On Monday 24 June 2019 hopefuls will strive to put themselves on the road to Royal Portrush via 13 Regional Qualifying events held across Great Britain and Ireland.
The 148th Open will be contested by 156 players varying from Champion Golfer Francesco Molinari to amateur golfers hoping to take the next step in their golfing career.
Regional Qualifying is the first stage of qualification for professionals and amateurs with a handicap of scratch or better, and will take place at 13 top-quality venues across Scotland, England and Ireland. Successful players will progress into one of four Final Qualifying tournaments held in July, where they will compete directly for a spot at golf’s oldest major. To provide qualifying opportunities for players across Great Britain and Ireland, Regional Qualifying will take place at no less than 13 prestigious venues.
In the north of England, competitors will tackle Alwoodley, in Leeds, West Lancashire – the county’s oldest golf club, Goswick, set on the Northumberland coastline, and Fairhaven, which was first designed by five-time Champion Golfer of the Year James Braid. In the Midlands, hopefuls will play in the shadow of Kedleston Hall as they play at Kedleston Park in Derbyshire while Northamptonshire County hosts a Regional Qualifying event for the first time since 2002.
The south of England will see five tournaments take place, with another historic clubhouse awaiting competitors at Burhill, in Surrey. Wildernesse, in Kent, offers a similarly rich history, as does Sandy Lodge in Middlesex. Southern-based golfers will face Frilford Heath, designed by JH Taylor, a former Champion Golfer of the Year who also helped lay out Royal Birkdale, and Minchinhampton in the heart of the Cotswolds, last a Regional Qualifying venue in 2007.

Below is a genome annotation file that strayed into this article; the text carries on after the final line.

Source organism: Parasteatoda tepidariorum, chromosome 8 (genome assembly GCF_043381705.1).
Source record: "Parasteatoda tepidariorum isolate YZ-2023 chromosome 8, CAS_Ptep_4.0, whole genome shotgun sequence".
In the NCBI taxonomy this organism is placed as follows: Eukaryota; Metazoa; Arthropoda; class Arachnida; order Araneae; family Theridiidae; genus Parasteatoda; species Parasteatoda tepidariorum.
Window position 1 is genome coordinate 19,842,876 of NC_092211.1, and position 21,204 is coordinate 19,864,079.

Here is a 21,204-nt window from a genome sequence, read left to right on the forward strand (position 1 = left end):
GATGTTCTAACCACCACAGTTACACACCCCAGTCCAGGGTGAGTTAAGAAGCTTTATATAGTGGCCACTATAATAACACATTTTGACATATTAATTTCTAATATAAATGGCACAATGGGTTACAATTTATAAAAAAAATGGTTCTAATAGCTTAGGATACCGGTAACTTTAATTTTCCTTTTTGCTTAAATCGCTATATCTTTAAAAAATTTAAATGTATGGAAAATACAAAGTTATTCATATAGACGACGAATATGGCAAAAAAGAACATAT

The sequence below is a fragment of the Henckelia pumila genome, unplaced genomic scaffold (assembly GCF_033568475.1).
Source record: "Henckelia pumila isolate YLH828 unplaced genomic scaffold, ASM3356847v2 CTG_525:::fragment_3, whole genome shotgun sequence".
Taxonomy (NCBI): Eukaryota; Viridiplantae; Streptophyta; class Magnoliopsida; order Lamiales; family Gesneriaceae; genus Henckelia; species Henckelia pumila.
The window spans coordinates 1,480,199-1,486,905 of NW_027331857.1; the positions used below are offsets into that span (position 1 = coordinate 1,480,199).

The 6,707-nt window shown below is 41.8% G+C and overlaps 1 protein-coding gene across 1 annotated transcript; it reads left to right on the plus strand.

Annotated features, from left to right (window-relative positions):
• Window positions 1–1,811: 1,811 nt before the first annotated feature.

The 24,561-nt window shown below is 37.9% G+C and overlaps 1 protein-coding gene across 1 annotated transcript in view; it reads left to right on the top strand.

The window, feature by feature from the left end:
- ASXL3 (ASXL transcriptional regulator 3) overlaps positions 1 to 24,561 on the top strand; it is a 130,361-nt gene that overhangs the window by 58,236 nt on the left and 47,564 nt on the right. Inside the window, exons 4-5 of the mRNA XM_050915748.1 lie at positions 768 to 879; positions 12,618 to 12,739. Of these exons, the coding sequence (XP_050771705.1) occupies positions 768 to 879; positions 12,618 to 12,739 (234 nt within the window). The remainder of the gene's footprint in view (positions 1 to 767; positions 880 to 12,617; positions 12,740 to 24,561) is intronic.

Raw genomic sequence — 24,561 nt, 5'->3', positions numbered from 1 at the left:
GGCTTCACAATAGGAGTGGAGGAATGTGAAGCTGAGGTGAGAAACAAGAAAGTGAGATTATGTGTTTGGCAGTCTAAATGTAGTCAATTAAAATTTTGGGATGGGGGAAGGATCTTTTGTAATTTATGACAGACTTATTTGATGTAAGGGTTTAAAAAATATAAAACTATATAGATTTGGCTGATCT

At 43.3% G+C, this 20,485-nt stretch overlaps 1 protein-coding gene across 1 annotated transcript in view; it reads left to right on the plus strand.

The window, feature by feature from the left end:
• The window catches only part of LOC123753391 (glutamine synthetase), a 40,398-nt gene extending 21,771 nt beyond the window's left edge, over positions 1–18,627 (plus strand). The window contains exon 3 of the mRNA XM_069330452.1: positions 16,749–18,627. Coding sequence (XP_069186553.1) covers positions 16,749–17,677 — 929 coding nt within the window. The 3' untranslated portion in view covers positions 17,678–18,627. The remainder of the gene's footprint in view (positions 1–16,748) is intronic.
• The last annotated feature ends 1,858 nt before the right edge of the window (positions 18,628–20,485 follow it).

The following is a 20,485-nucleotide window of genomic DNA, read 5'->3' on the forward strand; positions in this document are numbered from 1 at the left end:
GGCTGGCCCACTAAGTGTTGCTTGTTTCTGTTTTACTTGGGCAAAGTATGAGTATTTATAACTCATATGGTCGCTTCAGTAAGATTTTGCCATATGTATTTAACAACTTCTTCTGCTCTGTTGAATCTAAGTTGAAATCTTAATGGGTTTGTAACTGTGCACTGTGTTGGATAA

On the east coast of Ireland, Regional Qualifying will also take place at County Louth Golf Club– the host venue for the 2009 Irish Open. And, in Scotland and just a stone’s throw from Carnoustie, is Panmure, the 16th-oldest golf club in the world.
Alwoodley belongs to a select group of courses designed by the renowned architect Dr Alister MacKenzie and is widely recognised as his first venture into course design. One of England’s true heathland gems, Alwoodley was laid out in 1907 and MacKenzie became one of its founding members.
The original character of the course, located on the moorland north of Leeds, has been retained over the years but it has been lengthened to 6,900 yards from the championship tees and presents a demanding test.
The undulating fairways are lined with heather and gorse so accuracy from the tee is crucial to good scoring. In recent years bunkers have been added on some holes to enhance the strategic challenge.
Established in 1907, Burhill Golf Club is one of the finest golf venues in Surrey. Nestled in leafy parkland on the outskirts of Walton on Thames, Burhill has two superb 18 hole golf courses. The Clubhouse, a luxurious Georgian Mansion, is steeped in history and dates back to 1726.
The championship New Course opened in 2001. Its large, fast greens are well protected by strategic bunkering, not to mention a number of water hazards including the River Mole which meanders through the course. At just under 7000 yards from the back tees, it doesn't lack for length. The par 3 18th is the spectacular signature hole, requiring a solid tee shot over the River Mole towards the clubhouse to a two-tier green where, with an audience of golfers on the terrace, even a ‘tap in’ can be daunting.
County Louth Golf Club, or Baltray as it’s often known is nestled on the east coast of Ireland between Dublin and Dundalk.